The Time Traveler’s Wife

The Time Traveller's Wife film review poster

Director: Robert Schwentke
Writer: Bruce Joel Rubin. Based on the novel by Audrey Niffeneger
Released: August 2009
Starring: Rachel McAdams, Eric Bana, Ron Livingston

A heart-breaking story about, not the person who leaves, but the person who’s perpetually left behind.

I like this unusual perspective, particularly since time travel is such an attractive, but foreign concept. Yet, the story is focused on the more human and deeply relatable themes.

The Time Traveller's Wife review in libraryI’ve heard the book is fantastic – I’m going to read it this summer. But, the movie is exquisite. If you haven’t seen or read The Time Traveler’s Wife, the low-down is that a man is a time traveller and his wife is not. The time traveller, named Henry (Eric Bana) can’t control his travelling, so his impromptu disappearances and reappearances become a way of life for his wife Clare Abshire (Rachel McAdams).

“I’ve been here for two weeks wanting to talk to you. What do you want to talk about? How bad it feels to sit here and wait for you?”

My favourite song in the movie is Love Will Tear Us Apart by Broken Social Scene. It The Time Traveller's Wife film review at weddingplays during the wedding, where Clare is to marry Henry – currently a nervous, attractive young man. But just before he is to be at the alter, he time travels. Within minutes, his grey-haired, older self appears to take his place – becoming the person Clare marries.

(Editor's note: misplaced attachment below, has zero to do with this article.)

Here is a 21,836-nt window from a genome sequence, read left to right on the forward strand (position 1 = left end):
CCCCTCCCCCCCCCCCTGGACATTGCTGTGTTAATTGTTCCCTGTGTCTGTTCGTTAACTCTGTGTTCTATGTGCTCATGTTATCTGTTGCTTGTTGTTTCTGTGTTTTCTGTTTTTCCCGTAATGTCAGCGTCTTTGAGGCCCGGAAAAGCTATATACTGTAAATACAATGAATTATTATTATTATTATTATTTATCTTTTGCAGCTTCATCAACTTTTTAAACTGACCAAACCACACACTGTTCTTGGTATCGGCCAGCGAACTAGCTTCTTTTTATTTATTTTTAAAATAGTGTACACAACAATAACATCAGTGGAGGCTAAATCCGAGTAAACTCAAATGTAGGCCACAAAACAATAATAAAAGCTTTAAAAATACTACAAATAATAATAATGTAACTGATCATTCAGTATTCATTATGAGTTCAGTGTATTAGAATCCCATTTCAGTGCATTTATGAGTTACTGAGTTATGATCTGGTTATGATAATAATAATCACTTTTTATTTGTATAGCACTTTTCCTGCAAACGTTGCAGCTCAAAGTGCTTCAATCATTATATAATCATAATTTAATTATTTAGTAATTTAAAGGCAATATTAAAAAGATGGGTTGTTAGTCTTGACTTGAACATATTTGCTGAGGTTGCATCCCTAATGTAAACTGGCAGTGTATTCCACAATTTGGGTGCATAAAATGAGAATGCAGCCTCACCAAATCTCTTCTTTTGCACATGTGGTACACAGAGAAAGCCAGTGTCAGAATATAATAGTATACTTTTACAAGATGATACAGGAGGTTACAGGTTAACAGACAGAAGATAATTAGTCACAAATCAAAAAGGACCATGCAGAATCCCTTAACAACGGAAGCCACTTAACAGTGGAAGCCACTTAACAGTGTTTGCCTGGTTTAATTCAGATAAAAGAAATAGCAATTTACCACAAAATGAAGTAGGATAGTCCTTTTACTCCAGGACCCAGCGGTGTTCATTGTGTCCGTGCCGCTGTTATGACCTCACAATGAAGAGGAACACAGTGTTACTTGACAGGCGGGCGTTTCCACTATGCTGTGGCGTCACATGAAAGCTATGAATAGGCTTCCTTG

I love time travel, so the intricacies and non-linear storyline is like cotton candy and lollipops and rainbows and unicorns for me.

Even if you’re not a time travel nut, most people will appreciate how well the movie portrays the sense of loss. The Time Traveller's Wife film review at restaurantAs when a loved one goes away, it’s usually harder for the person left behind to pick up the pieces and carry on.

Every time Henry disappears, the camera stays on Clare; left to finish dinner by herself, left to spend Christmas on her own, left to unpack in their new house by herself – unsure whether to sit and wait, or to continue regardless.

On a shallow note, Rachel McAdams is so gorgeous in this film, I can’t even look at myself in the mirror after watching this movie without despairing.

A beautiful, tragic and magical tale, of two people who try to have a normal life, in the most abnormal of circumstances. Told in a straight-forward, beginning to end fashion, but with a non-linear character. A classic “big ball of wibbly wobbly, timey-wimey… Stuff.” (Dr. Who reference there…)

For people who love romance and drama, but who find chick-flicks boring.

Jodie’s rating: 8.5/10

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About Jodie (NZ Film Freak)

I am a journalism graduate (2014) from New Zealand. I enjoy writing on my blog about films and songs, plus the odd random thought. Currently working as a writer in UK. Follow me on Twitter @NZFilmFreak and like my Facebook page NZ Film Freak. Follow my travels around the world www.jodiehart.co.nz
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